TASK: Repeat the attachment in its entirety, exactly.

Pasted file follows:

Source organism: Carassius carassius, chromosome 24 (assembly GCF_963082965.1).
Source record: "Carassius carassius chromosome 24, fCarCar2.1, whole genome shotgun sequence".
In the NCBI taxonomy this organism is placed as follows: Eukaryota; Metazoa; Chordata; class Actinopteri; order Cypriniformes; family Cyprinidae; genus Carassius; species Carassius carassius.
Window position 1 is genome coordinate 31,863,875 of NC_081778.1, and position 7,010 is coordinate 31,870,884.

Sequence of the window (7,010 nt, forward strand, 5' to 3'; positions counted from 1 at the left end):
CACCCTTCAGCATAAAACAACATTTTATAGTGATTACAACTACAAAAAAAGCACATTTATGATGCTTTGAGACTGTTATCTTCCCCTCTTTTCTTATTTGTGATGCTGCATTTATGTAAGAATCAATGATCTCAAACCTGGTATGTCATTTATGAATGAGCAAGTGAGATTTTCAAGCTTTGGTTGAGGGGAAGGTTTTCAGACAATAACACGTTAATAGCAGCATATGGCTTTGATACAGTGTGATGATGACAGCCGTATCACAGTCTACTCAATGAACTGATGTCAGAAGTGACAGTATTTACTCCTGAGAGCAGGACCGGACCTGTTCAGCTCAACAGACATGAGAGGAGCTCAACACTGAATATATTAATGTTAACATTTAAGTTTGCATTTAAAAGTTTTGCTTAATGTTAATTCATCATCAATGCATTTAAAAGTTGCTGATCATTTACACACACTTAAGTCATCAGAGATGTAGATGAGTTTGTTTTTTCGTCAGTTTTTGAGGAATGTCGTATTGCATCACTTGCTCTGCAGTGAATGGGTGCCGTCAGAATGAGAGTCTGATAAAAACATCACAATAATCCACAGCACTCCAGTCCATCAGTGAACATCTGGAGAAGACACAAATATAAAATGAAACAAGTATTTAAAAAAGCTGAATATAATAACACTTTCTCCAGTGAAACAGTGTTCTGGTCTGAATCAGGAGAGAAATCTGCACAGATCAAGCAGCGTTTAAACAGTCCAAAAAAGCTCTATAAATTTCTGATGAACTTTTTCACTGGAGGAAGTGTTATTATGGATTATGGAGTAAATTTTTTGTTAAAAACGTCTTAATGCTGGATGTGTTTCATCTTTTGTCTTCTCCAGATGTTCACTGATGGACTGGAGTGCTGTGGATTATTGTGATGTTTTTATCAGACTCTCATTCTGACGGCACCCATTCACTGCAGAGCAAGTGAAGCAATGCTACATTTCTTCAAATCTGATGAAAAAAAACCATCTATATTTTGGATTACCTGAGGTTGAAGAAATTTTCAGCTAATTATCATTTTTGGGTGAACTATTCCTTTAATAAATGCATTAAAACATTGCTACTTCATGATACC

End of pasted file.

Source organism: Carassius carassius, chromosome 24 (assembly GCF_963082965.1).
Source record: "Carassius carassius chromosome 24, fCarCar2.1, whole genome shotgun sequence".
In the NCBI taxonomy this organism is placed as follows: Eukaryota; Metazoa; Chordata; class Actinopteri; order Cypriniformes; family Cyprinidae; genus Carassius; species Carassius carassius.
Window position 1 is genome coordinate 31,863,875 of NC_081778.1, and position 7,010 is coordinate 31,870,884.

Sequence of the window (7,010 nt, forward strand, 5' to 3'; positions counted from 1 at the left end):
CACCCTTCAGCATAAAACAACATTTTATAGTGATTACAACTACAAAAAAAGCACATTTATGATGCTTTGAGACTGTTATCTTCCCCTCTTTTCTTATTTGTGATGCTGCATTTATGTAAGAATCAATGATCTCAAACCTGGTATGTCATTTATGAATGAGCAAGTGAGATTTTCAAGCTTTGGTTGAGGGGAAGGTTTTCAGACAATAACACGTTAATAGCAGCATATGGCTTTGATACAGTGTGATGATGACAGCCGTATCACAGTCTACTCAATGAACTGATGTCAGAAGTGACAGTATTTACTCCTGAGAGCAGGACCGGACCTGTTCAGCTCAACAGACATGAGAGGAGCTCAACACTGAATATATTAATGTTAACATTTAAGTTTGCATTTAAAAGTTTTGCTTAATGTTAATTCATCATCAATGCATTTAAAAGTTGCTGATCATTTACACACACTTAAGTCATCAGAGATGTAGATGAGTTTGTTTTTTCGTCAGTTTTTGAGGAATGTCGTATTGCATCACTTGCTCTGCAGTGAATGGGTGCCGTCAGAATGAGAGTCTGATAAAAACATCACAATAATCCACAGCACTCCAGTCCATCAGTGAACATCTGGAGAAGACACAAATATAAAATGAAACAAGTATTTAAAAAAGCTGAATATAATAACACTTTCTCCAGTGAAACAGTGTTCTGGTCTGAATCAGGAGAGAAATCTGCACAGATCAAGCAGCGTTTAAACAGTCCAAAAAAGCTCTATAAATTTCTGATGAACTTTTTCACTGGAGGAAGTGTTATTATGGATTATGGAGTAAATTTTTTGTTAAAAACGTCTTAATGCTGGATGTGTTTCATCTTTTGTCTTCTCCAGATGTTCACTGATGGACTGGAGTGCTGTGGATTATTGTGATGTTTTTATCAGACTCTCATTCTGACGGCACCCATTCACTGCAGAGCAAGTGAAGCAATGCTACATTTCTTCAAATCTGATGAAAAAAAACCATCTATATTTTGGATTACCTGAGGTTGAAGAAATTTTCAGCTAATTATCATTTTTGGGTGAACTATTCCTTTAATAAATGCATTAAAACATTGCTACTTCATGATACC